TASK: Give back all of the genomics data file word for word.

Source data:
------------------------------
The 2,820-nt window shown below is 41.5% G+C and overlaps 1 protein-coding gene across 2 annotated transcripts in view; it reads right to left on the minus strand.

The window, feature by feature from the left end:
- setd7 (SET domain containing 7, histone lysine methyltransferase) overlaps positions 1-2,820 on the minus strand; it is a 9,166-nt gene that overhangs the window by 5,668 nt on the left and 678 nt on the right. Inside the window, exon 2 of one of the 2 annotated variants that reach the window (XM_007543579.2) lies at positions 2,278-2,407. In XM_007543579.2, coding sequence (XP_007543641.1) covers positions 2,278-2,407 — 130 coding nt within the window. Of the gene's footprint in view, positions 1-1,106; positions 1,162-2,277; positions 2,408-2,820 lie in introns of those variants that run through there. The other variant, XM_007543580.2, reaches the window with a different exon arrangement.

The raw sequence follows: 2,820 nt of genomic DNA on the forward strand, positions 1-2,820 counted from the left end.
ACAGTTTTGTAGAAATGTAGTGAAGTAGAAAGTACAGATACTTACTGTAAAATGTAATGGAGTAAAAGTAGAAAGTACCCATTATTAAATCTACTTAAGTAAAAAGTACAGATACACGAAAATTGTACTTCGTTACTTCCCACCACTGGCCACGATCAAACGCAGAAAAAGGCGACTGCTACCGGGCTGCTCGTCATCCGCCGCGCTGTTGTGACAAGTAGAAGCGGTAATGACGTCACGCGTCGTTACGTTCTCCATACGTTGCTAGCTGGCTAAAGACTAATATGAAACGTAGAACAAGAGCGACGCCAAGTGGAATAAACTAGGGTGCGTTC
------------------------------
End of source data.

The 2,820-nt window shown below is 41.5% G+C and overlaps 1 protein-coding gene across 2 annotated transcripts in view; it reads right to left on the minus strand.

The window, feature by feature from the left end:
- setd7 (SET domain containing 7, histone lysine methyltransferase) overlaps positions 1-2,820 on the minus strand; it is a 9,166-nt gene that overhangs the window by 5,668 nt on the left and 678 nt on the right. Inside the window, exon 2 of one of the 2 annotated variants that reach the window (XM_007543579.2) lies at positions 2,278-2,407. In XM_007543579.2, coding sequence (XP_007543641.1) covers positions 2,278-2,407 — 130 coding nt within the window. Of the gene's footprint in view, positions 1-1,106; positions 1,162-2,277; positions 2,408-2,820 lie in introns of those variants that run through there. The other variant, XM_007543580.2, reaches the window with a different exon arrangement.

The raw sequence follows: 2,820 nt of genomic DNA on the forward strand, positions 1-2,820 counted from the left end.
ACAGTTTTGTAGAAATGTAGTGAAGTAGAAAGTACAGATACTTACTGTAAAATGTAATGGAGTAAAAGTAGAAAGTACCCATTATTAAATCTACTTAAGTAAAAAGTACAGATACACGAAAATTGTACTTCGTTACTTCCCACCACTGGCCACGATCAAACGCAGAAAAAGGCGACTGCTACCGGGCTGCTCGTCATCCGCCGCGCTGTTGTGACAAGTAGAAGCGGTAATGACGTCACGCGTCGTTACGTTCTCCATACGTTGCTAGCTGGCTAAAGACTAATATGAAACGTAGAACAAGAGCGACGCCAAGTGGAATAAACTAGGGTGCGTTC